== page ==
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Explaining the missing dementia link

Having type 2 diabetes roughly doubles the chance of a person developing dementia, but the exact reason behind this fact is still unknown.

“We know that both dementia and type 2 diabetes are associated with inflammation,” explains Geriatrician and Senior Research Fellow, Dr Chris Moran.

“It’s been well established that diabetes is associated with inflammation in many parts of the body, but in general the brain has not been examined as much.”

Dr Moran is currently leading a new research project at Peninsula Health, to examine whether type 2 diabetes is associated with neuro-inflammation and to explore whether that neuro-inflammation is associated with cognitive function.

“What we want to look at in humans, is whether diabetes is associated with inflammation in the brain, and is that linked with someone’s cognition?” he says.

“By looking at people earlier in life, we can see whether this process is happening in the brain much earlier, possibly decades before they go on to develop cognitive impairment or dementia.”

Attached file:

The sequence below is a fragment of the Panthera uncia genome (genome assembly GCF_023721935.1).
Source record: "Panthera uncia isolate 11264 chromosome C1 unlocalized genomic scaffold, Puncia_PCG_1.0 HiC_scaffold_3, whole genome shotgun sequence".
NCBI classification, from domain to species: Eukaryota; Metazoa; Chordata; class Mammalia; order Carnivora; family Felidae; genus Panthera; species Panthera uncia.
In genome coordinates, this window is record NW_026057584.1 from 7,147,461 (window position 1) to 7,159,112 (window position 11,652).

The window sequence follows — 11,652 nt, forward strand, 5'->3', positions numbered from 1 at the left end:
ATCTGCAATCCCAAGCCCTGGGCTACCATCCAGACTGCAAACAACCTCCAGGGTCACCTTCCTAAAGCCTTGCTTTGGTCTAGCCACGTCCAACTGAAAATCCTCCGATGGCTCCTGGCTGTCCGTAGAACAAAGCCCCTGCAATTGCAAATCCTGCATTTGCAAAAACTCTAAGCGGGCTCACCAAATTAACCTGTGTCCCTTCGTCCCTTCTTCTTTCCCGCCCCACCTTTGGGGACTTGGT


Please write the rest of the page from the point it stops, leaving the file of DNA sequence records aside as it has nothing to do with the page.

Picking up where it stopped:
“Hopefully if we know that, and we know diabetes is associated with neuro-inflammation, that gives us a target to aim for – so we can work out what to do to reduce the risk of people with type 2 diabetes developing dementia, or ideally remove that risk completely.”

Dr Moran and the team are recruiting a unique participant group for the study from the Diabetes Outpatient Clinics at Frankston Hospital.

“We’re looking for people who have type 2 diabetes, but we’re looking to also recruit their partners because we want to try and control for things like lifestyle, diet and level of education,” says Chris.

“We are hoping to find participants who are similar in as many ways as possible and are only different in one thing – having diabetes.”

“The fewer differences there are between the participants, the more likely we are to isolate the signal of diabetes.”

Participants will complete basic questionnaires, a cognitive test, blood tests of inflammation and have brain scans to measure inflammation.

The study aims to recruit 30 couples to take part in the research over the next two years.

The Professorial Academic Unit is based in the Department of Medicine, Frankston Hospital. Its staff also hold conjoint appointments within the Peninsula Clinical School, Monash University.

Important research for the Frankston Mornington Peninsula community:

+ The Frankston Mornington Peninsula has a large proportion of people aged over 65 who are at an increased risk of developing dementia later in life

+ The area also has a large number of people who are overweight, obese, or have type 2 diabetes

This article was first published in the 2018 Research Report. Read the full edition online here